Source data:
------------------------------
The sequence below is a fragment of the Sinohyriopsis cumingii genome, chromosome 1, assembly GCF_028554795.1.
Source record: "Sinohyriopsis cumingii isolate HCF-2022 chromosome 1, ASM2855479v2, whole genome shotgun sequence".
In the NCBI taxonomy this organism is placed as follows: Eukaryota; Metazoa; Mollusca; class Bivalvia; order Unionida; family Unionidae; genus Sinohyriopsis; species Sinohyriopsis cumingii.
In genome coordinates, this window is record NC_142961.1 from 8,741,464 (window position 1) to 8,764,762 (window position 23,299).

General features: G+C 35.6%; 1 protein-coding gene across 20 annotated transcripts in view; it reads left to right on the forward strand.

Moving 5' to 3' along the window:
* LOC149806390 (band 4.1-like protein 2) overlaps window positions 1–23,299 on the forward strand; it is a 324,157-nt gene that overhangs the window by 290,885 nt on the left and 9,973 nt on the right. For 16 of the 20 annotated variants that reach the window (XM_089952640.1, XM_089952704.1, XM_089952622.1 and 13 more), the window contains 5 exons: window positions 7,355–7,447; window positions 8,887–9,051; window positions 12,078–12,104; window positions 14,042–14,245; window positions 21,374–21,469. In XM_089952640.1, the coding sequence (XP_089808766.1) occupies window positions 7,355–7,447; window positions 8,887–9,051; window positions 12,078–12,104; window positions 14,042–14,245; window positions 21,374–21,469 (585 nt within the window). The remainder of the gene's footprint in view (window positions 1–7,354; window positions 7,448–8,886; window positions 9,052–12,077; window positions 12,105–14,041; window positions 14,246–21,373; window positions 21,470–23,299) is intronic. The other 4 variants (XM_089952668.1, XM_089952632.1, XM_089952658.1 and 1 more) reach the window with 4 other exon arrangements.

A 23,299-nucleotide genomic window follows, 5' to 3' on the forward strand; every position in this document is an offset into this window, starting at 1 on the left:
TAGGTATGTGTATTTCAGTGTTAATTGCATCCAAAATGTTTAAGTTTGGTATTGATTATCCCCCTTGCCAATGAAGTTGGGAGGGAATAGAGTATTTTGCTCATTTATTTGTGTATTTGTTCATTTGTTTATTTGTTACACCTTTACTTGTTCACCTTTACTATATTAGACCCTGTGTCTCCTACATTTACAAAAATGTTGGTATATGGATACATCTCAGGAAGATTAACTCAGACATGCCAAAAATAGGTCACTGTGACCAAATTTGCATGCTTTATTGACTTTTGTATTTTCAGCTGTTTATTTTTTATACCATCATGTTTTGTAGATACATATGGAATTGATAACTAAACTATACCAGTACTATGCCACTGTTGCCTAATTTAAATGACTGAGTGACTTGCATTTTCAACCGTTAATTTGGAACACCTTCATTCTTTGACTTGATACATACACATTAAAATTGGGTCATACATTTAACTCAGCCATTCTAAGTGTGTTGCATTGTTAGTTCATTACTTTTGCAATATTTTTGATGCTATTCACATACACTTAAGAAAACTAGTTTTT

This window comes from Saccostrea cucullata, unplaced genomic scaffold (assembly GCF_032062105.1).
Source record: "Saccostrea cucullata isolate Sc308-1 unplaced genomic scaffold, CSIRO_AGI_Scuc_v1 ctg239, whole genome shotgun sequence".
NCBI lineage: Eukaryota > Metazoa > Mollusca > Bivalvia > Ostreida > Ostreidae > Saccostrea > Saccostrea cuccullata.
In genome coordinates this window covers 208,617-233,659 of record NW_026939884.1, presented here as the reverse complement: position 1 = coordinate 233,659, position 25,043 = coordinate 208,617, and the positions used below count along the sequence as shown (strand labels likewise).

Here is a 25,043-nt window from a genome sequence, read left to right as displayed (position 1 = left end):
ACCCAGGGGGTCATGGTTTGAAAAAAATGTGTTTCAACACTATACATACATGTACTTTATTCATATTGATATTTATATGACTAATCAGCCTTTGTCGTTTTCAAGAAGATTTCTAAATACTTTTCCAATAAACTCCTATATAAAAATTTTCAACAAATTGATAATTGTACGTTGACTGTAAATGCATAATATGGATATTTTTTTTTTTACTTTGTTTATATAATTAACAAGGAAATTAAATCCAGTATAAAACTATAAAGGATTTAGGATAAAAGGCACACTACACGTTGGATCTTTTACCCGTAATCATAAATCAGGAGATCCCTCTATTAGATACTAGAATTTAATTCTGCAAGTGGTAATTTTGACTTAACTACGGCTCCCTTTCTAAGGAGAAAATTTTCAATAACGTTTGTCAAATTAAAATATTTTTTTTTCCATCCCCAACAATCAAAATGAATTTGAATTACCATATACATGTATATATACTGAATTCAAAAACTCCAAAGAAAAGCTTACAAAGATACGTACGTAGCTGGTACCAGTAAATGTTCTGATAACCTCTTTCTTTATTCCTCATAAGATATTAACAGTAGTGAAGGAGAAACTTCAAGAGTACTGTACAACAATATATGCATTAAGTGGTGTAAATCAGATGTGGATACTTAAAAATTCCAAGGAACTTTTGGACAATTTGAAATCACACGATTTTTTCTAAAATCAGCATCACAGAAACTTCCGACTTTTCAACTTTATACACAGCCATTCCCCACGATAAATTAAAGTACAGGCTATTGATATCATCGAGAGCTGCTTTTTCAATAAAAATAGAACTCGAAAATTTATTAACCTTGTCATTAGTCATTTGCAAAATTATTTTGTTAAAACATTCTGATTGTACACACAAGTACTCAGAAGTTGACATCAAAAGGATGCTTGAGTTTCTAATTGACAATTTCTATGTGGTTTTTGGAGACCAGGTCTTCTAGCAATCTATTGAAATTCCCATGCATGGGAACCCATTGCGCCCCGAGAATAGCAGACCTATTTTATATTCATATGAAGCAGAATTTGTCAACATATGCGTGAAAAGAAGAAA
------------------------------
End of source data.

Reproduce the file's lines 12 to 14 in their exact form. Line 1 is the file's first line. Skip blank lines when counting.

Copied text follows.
NCBI lineage: Eukaryota > Metazoa > Mollusca > Bivalvia > Ostreida > Ostreidae > Saccostrea > Saccostrea cuccullata.
In genome coordinates this window covers 208,617-233,659 of record NW_026939884.1, presented here as the reverse complement: position 1 = coordinate 233,659, position 25,043 = coordinate 208,617, and the positions used below count along the sequence as shown (strand labels likewise).

Here is a 25,043-nt window from a genome sequence, read left to right as displayed (position 1 = left end):